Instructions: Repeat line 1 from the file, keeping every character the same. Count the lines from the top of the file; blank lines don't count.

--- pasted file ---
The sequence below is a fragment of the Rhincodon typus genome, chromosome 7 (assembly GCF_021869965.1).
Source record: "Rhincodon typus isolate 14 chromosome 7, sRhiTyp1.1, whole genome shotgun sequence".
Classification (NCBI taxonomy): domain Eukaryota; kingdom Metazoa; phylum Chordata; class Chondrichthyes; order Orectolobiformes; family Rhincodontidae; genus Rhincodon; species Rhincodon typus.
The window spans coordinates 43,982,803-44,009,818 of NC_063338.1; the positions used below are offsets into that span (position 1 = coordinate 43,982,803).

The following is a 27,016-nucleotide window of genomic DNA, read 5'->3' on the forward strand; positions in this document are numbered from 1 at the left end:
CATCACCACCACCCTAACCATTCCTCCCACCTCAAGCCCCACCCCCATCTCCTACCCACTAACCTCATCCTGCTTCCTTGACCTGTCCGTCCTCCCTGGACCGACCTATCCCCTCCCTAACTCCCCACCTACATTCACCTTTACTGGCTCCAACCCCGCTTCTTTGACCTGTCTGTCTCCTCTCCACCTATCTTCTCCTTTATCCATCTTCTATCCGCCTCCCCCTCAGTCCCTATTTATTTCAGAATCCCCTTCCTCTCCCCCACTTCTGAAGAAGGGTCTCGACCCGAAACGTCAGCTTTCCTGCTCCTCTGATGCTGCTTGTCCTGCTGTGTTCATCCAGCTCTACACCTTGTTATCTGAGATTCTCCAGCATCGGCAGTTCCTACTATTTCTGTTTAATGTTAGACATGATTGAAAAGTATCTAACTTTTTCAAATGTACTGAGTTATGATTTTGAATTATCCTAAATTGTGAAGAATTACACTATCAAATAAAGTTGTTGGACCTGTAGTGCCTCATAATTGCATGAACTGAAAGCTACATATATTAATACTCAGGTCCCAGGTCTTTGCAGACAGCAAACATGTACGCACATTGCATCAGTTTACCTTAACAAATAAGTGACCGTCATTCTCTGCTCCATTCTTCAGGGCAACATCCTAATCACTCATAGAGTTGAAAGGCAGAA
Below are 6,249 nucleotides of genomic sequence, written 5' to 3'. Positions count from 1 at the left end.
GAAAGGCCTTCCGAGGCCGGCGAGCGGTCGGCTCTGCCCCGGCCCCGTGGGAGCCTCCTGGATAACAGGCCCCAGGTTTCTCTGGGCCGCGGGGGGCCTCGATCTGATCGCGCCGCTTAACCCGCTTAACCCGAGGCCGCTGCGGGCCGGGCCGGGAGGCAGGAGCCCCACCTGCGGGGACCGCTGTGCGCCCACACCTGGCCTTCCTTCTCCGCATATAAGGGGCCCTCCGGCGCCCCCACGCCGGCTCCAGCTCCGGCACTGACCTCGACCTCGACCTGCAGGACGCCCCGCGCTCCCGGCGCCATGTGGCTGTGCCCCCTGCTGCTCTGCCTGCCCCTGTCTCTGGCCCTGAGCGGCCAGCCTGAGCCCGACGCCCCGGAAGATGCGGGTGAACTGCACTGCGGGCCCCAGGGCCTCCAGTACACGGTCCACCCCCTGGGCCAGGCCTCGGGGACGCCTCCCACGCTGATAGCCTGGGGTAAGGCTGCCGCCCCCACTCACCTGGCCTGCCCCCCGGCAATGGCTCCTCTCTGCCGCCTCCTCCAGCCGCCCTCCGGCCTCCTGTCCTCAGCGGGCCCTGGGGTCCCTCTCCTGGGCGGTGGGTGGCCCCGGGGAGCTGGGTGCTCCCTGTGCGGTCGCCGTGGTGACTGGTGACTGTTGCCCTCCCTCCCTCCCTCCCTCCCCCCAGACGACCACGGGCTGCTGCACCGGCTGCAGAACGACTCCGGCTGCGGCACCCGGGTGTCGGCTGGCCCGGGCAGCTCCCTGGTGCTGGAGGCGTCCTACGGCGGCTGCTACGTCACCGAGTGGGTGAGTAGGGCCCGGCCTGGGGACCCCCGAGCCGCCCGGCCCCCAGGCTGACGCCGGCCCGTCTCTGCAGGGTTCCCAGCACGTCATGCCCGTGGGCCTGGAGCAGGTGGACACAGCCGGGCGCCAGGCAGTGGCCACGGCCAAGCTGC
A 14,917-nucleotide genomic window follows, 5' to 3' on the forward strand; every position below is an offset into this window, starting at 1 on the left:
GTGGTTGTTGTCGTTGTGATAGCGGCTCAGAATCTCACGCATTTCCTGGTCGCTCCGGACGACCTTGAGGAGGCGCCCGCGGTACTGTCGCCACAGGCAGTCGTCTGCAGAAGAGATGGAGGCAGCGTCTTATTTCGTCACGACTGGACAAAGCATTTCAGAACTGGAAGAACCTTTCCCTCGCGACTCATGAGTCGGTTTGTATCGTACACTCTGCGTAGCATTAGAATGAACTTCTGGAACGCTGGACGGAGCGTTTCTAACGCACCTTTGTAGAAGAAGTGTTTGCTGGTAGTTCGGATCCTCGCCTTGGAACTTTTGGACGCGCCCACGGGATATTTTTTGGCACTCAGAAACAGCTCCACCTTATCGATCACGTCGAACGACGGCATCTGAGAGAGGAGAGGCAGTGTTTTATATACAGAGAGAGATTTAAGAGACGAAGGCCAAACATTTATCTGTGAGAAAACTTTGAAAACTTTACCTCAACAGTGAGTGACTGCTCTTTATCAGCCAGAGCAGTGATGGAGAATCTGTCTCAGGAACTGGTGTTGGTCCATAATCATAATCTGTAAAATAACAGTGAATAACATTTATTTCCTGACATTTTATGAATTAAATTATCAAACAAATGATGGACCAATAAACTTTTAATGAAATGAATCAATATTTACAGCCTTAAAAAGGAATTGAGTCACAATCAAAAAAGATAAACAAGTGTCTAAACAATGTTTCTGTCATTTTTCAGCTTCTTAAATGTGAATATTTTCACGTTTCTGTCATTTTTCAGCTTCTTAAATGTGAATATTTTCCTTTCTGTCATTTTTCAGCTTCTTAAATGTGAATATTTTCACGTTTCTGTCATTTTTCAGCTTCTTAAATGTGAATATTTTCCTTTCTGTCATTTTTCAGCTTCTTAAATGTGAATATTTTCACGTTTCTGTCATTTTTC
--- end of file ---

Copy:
The sequence below is a fragment of the Rhincodon typus genome, chromosome 7 (assembly GCF_021869965.1).